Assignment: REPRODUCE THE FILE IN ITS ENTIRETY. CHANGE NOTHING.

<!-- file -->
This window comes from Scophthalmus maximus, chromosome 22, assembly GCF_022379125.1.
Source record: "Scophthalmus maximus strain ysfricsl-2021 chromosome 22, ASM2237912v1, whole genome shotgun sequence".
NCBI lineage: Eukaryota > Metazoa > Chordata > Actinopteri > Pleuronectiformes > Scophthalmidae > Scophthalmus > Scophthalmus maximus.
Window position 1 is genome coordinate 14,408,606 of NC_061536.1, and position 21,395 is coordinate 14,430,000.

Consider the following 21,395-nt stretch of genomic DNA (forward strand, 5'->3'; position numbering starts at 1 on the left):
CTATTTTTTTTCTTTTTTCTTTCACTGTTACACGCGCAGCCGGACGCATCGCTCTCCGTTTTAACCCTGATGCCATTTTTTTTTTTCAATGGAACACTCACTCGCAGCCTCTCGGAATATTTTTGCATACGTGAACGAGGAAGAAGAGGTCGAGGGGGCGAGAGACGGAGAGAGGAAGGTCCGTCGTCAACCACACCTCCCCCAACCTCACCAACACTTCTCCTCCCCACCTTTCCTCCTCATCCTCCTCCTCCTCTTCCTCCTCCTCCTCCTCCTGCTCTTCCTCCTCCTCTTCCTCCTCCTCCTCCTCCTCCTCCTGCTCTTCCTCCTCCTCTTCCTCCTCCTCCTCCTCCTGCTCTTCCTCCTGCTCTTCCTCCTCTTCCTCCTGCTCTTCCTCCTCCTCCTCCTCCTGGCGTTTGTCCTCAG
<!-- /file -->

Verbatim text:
This window comes from Scophthalmus maximus, chromosome 22, assembly GCF_022379125.1.
Source record: "Scophthalmus maximus strain ysfricsl-2021 chromosome 22, ASM2237912v1, whole genome shotgun sequence".
NCBI lineage: Eukaryota > Metazoa > Chordata > Actinopteri > Pleuronectiformes > Scophthalmidae > Scophthalmus > Scophthalmus maximus.
Window position 1 is genome coordinate 14,408,606 of NC_061536.1, and position 21,395 is coordinate 14,430,000.

Consider the following 21,395-nt stretch of genomic DNA (forward strand, 5'->3'; position numbering starts at 1 on the left):
CTATTTTTTTTCTTTTTTCTTTCACTGTTACACGCGCAGCCGGACGCATCGCTCTCCGTTTTAACCCTGATGCCATTTTTTTTTTTCAATGGAACACTCACTCGCAGCCTCTCGGAATATTTTTGCATACGTGAACGAGGAAGAAGAGGTCGAGGGGGCGAGAGACGGAGAGAGGAAGGTCCGTCGTCAACCACACCTCCCCCAACCTCACCAACACTTCTCCTCCCCACCTTTCCTCCTCATCCTCCTCCTCCTCTTCCTCCTCCTCCTCCTCCTGCTCTTCCTCCTCCTCTTCCTCCTCCTCCTCCTCCTCCTCCTGCTCTTCCTCCTCCTCTTCCTCCTCCTCCTCCTCCTGCTCTTCCTCCTGCTCTTCCTCCTCTTCCTCCTGCTCTTCCTCCTCCTCCTCCTCCTGGCGTTTGTCCTCAG